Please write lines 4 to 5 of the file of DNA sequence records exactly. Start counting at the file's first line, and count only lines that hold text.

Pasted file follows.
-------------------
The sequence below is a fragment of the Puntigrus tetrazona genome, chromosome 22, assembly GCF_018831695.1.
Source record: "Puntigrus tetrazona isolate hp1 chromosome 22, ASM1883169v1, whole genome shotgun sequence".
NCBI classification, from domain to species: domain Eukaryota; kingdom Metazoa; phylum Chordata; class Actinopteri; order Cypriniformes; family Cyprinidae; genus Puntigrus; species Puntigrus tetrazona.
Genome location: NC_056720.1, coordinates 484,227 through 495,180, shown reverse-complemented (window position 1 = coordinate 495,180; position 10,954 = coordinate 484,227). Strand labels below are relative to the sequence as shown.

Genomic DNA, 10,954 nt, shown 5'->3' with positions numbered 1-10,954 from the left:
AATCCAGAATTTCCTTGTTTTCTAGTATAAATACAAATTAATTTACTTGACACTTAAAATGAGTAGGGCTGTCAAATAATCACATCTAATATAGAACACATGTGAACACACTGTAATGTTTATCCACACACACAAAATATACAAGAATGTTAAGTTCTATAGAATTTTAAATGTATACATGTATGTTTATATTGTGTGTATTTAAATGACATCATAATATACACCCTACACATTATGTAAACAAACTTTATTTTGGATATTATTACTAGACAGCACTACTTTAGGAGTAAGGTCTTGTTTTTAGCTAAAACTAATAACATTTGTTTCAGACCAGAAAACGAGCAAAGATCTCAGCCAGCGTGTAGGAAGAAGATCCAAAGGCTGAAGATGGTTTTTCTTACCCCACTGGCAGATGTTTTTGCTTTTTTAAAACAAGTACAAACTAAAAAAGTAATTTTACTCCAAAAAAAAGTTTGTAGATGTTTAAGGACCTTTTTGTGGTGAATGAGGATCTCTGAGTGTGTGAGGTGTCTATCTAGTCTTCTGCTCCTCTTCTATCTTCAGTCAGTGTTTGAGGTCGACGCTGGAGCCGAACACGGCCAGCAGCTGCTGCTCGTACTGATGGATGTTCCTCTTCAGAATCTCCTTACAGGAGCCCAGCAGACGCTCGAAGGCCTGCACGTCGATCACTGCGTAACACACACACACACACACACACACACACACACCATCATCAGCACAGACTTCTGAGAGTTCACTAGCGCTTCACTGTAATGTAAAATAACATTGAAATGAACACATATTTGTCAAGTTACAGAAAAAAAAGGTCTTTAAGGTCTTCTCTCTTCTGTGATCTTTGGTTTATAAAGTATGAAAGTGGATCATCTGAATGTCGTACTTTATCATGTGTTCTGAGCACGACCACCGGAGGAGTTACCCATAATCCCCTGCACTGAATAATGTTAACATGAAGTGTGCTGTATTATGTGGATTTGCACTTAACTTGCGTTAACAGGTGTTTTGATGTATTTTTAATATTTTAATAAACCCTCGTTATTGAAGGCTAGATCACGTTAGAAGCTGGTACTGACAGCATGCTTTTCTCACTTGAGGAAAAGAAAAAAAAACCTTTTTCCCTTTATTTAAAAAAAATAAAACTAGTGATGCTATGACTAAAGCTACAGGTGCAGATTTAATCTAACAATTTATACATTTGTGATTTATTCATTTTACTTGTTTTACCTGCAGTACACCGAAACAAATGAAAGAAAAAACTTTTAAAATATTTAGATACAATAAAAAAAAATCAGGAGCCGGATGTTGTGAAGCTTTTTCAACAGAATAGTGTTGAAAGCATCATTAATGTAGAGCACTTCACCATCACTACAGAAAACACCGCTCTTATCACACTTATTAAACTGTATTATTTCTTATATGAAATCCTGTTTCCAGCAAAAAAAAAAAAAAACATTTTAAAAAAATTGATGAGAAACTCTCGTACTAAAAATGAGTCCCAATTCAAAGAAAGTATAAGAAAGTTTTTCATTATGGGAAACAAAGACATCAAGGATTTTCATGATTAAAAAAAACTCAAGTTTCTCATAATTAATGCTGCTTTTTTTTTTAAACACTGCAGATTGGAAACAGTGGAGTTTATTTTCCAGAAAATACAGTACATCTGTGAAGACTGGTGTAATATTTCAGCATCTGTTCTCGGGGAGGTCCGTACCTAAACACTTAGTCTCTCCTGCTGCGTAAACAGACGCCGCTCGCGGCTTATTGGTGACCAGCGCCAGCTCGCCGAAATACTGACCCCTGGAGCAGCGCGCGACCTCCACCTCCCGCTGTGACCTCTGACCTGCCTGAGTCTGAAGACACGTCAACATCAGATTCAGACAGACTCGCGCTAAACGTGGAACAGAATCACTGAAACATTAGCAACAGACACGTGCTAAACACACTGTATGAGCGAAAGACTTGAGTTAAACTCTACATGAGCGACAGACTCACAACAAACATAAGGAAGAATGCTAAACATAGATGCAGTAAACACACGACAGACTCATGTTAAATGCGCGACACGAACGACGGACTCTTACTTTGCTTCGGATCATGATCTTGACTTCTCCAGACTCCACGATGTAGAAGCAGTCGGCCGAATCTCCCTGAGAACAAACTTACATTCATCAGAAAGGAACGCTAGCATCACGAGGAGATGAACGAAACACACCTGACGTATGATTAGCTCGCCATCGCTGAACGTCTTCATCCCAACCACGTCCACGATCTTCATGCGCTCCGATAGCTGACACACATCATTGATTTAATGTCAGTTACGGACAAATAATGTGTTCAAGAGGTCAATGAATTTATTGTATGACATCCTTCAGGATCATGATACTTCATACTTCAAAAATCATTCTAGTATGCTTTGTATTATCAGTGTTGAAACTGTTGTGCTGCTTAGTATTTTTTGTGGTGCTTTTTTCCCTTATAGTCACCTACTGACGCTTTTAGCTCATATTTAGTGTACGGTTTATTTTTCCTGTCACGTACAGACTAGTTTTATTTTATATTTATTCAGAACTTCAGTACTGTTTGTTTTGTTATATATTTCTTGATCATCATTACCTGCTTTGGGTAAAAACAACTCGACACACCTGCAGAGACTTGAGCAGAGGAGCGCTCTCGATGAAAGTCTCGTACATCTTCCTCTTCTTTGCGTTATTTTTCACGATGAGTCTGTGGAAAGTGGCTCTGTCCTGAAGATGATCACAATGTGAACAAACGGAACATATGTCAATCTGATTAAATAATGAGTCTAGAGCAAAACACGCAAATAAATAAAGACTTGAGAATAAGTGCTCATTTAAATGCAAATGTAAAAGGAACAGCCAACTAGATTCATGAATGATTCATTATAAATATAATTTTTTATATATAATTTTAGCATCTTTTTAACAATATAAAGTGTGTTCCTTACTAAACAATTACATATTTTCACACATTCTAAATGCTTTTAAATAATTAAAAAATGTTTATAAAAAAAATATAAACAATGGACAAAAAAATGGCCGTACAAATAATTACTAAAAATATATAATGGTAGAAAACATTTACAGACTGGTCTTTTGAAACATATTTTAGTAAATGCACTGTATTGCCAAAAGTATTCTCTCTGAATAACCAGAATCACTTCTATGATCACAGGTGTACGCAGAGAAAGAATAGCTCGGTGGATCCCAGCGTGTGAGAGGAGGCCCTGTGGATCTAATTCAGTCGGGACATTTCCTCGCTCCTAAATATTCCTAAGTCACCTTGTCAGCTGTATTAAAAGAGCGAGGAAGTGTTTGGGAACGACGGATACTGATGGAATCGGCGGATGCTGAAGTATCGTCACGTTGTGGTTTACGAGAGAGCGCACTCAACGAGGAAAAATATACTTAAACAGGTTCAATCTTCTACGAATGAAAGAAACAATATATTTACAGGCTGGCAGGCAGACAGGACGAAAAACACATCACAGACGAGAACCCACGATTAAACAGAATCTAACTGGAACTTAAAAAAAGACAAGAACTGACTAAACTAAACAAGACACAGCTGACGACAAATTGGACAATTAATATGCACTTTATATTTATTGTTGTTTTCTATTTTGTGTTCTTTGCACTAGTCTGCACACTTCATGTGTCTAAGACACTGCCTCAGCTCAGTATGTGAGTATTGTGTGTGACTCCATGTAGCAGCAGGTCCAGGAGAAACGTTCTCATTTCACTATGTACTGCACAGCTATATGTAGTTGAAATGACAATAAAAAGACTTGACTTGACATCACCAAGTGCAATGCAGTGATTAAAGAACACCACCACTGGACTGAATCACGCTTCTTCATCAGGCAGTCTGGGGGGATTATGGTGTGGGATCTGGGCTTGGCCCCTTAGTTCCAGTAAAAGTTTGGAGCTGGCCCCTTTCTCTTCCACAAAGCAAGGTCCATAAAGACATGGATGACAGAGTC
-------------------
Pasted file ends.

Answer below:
Genome location: NC_056720.1, coordinates 484,227 through 495,180, shown reverse-complemented (window position 1 = coordinate 495,180; position 10,954 = coordinate 484,227). Strand labels below are relative to the sequence as shown.

Genomic DNA, 10,954 nt, shown 5'->3' with positions numbered 1-10,954 from the left: